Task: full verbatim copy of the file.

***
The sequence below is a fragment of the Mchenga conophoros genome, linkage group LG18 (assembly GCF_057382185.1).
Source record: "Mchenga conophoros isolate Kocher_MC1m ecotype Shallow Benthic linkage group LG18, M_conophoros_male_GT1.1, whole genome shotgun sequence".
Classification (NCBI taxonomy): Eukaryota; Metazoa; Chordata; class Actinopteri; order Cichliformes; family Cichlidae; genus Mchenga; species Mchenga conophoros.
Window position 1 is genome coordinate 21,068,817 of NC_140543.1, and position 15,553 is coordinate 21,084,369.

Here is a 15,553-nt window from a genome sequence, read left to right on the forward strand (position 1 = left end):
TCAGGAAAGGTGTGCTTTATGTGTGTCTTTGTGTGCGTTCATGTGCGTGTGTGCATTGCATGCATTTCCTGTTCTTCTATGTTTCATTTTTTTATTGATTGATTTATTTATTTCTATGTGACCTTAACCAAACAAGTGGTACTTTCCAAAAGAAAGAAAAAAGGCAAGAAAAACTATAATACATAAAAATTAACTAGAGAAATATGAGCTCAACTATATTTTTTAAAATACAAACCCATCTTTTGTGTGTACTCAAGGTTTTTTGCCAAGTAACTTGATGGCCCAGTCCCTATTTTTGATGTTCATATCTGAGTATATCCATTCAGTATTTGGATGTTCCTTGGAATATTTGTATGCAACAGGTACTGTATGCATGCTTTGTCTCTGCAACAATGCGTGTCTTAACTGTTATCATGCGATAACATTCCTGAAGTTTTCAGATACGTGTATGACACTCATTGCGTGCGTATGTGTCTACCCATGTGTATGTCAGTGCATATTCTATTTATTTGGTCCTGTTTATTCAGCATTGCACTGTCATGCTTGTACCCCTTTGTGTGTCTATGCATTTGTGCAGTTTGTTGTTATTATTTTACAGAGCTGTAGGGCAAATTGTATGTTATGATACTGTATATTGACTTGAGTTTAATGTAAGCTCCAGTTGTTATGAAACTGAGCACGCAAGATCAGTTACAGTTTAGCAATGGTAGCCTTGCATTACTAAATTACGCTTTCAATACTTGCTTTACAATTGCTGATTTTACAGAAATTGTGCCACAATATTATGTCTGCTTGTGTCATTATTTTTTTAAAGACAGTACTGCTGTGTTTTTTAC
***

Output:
The sequence below is a fragment of the Mchenga conophoros genome, linkage group LG18 (assembly GCF_057382185.1).
Source record: "Mchenga conophoros isolate Kocher_MC1m ecotype Shallow Benthic linkage group LG18, M_conophoros_male_GT1.1, whole genome shotgun sequence".
Classification (NCBI taxonomy): Eukaryota; Metazoa; Chordata; class Actinopteri; order Cichliformes; family Cichlidae; genus Mchenga; species Mchenga conophoros.
Window position 1 is genome coordinate 21,068,817 of NC_140543.1, and position 15,553 is coordinate 21,084,369.

Here is a 15,553-nt window from a genome sequence, read left to right on the forward strand (position 1 = left end):
TCAGGAAAGGTGTGCTTTATGTGTGTCTTTGTGTGCGTTCATGTGCGTGTGTGCATTGCATGCATTTCCTGTTCTTCTATGTTTCATTTTTTTATTGATTGATTTATTTATTTCTATGTGACCTTAACCAAACAAGTGGTACTTTCCAAAAGAAAGAAAAAAGGCAAGAAAAACTATAATACATAAAAATTAACTAGAGAAATATGAGCTCAACTATATTTTTTAAAATACAAACCCATCTTTTGTGTGTACTCAAGGTTTTTTGCCAAGTAACTTGATGGCCCAGTCCCTATTTTTGATGTTCATATCTGAGTATATCCATTCAGTATTTGGATGTTCCTTGGAATATTTGTATGCAACAGGTACTGTATGCATGCTTTGTCTCTGCAACAATGCGTGTCTTAACTGTTATCATGCGATAACATTCCTGAAGTTTTCAGATACGTGTATGACACTCATTGCGTGCGTATGTGTCTACCCATGTGTATGTCAGTGCATATTCTATTTATTTGGTCCTGTTTATTCAGCATTGCACTGTCATGCTTGTACCCCTTTGTGTGTCTATGCATTTGTGCAGTTTGTTGTTATTATTTTACAGAGCTGTAGGGCAAATTGTATGTTATGATACTGTATATTGACTTGAGTTTAATGTAAGCTCCAGTTGTTATGAAACTGAGCACGCAAGATCAGTTACAGTTTAGCAATGGTAGCCTTGCATTACTAAATTACGCTTTCAATACTTGCTTTACAATTGCTGATTTTACAGAAATTGTGCCACAATATTATGTCTGCTTGTGTCATTATTTTTTTAAAGACAGTACTGCTGTGTTTTTTAC